Job’s story tells us he lost virtually everything he had: his possessions, his children and his health. His initial response was to rise up in shock, tear his clothes and shave his head. As time went on, he went through a process of searching for answers for why this happened to him, then sinking into despair when he did not find those answers.
Job’s wife told him to curse God and die.
Job’s friends initially came to comfort him, but when he did not get over his grief quickly enough or admit to any wrongdoing, they added to his pain with their words.
Job began to believe God had turned away from him.
No matter how anyone else responded to the terrible losses Job experienced, Job resolved to praise God. Nowhere does the book of Job say that Job denied his pain and suffering. Quite the opposite is true. He described his suffering verse after verse. Throughout the suffering, he had to choose to praise God even when he did not understand what God had allowed to happen and did not feel God’s presence.
At this, Job got up and tore his robe and shaved his head. Then he fell to the ground in worship and said: “Naked I came from my mother’s womb, and naked I will depart. The LORD gave and the LORD has taken away; may the name of the LORD be praised.” (Job 1:20–21)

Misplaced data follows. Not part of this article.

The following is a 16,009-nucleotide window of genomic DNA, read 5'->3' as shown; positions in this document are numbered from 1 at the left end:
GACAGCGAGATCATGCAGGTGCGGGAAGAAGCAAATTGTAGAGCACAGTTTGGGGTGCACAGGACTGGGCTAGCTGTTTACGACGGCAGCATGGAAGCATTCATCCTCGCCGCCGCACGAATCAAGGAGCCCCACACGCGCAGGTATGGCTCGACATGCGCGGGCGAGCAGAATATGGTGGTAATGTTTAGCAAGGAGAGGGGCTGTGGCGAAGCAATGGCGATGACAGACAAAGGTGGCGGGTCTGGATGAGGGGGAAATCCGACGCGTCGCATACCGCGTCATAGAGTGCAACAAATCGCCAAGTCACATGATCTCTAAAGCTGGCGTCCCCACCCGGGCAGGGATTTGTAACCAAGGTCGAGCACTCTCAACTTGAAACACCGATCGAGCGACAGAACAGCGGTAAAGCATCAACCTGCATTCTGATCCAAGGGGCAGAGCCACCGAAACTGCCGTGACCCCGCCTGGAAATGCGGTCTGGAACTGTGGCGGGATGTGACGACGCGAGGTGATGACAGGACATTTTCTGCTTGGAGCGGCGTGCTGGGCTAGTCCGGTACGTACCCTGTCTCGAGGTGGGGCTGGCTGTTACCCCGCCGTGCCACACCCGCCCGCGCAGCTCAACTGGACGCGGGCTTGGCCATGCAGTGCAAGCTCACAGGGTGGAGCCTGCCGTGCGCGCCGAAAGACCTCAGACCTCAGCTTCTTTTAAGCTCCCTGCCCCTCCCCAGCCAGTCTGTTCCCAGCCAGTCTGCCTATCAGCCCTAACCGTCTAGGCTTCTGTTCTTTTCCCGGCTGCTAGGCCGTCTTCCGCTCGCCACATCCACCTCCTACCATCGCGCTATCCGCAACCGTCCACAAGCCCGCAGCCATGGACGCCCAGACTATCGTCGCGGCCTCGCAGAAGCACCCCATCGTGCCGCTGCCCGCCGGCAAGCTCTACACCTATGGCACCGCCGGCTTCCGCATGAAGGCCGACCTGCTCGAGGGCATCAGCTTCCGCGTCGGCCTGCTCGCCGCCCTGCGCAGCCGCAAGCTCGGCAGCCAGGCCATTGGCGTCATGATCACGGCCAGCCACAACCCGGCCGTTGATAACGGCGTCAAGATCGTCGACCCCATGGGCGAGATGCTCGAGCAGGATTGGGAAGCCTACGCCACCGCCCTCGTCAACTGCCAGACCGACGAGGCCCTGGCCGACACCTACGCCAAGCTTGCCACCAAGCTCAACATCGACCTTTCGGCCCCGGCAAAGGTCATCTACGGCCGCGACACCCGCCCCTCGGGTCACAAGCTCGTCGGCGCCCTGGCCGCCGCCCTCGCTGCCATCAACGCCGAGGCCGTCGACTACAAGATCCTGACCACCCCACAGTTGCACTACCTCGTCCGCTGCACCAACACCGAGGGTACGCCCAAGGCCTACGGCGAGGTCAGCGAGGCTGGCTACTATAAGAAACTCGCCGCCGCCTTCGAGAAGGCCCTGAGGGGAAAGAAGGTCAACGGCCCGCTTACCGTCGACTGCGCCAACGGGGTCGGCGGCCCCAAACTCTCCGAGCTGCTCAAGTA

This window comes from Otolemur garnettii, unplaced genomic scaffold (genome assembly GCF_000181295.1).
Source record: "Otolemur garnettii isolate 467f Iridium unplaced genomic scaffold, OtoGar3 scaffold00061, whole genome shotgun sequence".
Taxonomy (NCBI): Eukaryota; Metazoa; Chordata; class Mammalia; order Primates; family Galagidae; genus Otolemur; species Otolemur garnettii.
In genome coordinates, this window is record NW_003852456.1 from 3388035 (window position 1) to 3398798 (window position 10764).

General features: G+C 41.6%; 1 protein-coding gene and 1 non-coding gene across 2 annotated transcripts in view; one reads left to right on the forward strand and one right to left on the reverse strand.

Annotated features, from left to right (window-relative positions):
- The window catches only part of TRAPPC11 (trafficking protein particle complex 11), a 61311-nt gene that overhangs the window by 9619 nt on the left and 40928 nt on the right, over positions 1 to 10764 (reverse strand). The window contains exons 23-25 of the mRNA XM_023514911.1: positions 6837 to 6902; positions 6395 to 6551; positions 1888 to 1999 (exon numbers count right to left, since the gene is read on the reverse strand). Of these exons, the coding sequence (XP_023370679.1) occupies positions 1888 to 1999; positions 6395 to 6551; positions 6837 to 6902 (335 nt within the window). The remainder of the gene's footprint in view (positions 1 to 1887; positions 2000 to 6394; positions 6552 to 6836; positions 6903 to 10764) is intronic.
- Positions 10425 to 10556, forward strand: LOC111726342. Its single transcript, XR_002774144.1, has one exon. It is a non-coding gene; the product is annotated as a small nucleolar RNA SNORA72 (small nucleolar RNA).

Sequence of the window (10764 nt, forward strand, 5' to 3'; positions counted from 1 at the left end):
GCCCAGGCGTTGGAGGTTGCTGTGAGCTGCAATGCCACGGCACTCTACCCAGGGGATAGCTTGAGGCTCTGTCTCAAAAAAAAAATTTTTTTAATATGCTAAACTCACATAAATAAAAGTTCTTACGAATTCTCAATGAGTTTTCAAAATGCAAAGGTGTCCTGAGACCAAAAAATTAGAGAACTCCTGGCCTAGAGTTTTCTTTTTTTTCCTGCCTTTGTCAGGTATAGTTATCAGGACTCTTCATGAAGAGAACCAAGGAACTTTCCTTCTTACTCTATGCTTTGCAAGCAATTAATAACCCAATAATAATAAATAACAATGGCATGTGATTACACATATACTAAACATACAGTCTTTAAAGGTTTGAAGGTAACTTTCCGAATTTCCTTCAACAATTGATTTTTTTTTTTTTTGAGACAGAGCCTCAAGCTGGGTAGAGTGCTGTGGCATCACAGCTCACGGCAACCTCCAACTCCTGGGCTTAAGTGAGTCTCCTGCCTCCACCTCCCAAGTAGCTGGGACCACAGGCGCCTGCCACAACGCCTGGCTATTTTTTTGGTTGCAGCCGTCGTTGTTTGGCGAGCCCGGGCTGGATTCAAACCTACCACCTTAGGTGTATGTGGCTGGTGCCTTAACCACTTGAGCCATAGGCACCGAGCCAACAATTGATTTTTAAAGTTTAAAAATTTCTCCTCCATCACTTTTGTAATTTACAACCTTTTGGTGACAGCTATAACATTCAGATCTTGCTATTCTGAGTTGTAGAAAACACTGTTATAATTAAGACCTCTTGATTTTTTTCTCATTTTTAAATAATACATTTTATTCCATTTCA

What We Can Learn from Job’s Story
If you are processing grief, consider the following questions. You might want to journal your answers as you reflect and to keep as a record of your thoughts that you can look back on.
1. Job’s wife was hurting too. She was angry with God for allowing her suffering and spoke out of her grief at losing her family and all that they possessed. Has anyone in your life responded to loss the way Job’s wife responded? How did that make you feel?
2. Job’s friends started out with good intentions, not speaking but just being there for their friend. They cried for him and empathized with him. Has anyone done this for you? How did that make you feel?
3. Has anyone spoken or done something that brought you special comfort after you lost your loved one? Describe what was said or done and how it made you feel.
4. In your grief, have you responded like Job, like his wife or somewhere in between? Describe your response.
5. Perhaps you have cursed God in your heart. This can be forgiven, as Job’s sacrifices for his children in Job 1:5 indicate. Write the words you’d use to ask God to forgive you.
6. Job was not ashamed to grieve. His life was falling apart with one loss following another. He didn’t have time to recover from one wave of grief before another hit. In the face of his grief, he could do nothing but cry out to God in agony. Write your words of grief to God.
Lord God, only you know my heart and my inner suffering. Through it all, help me to praise you. Please forgive me when I have not responded with praise. Amen.
Devotional by Sharron Carrns found in the NIV Hope in the Mourning eBible.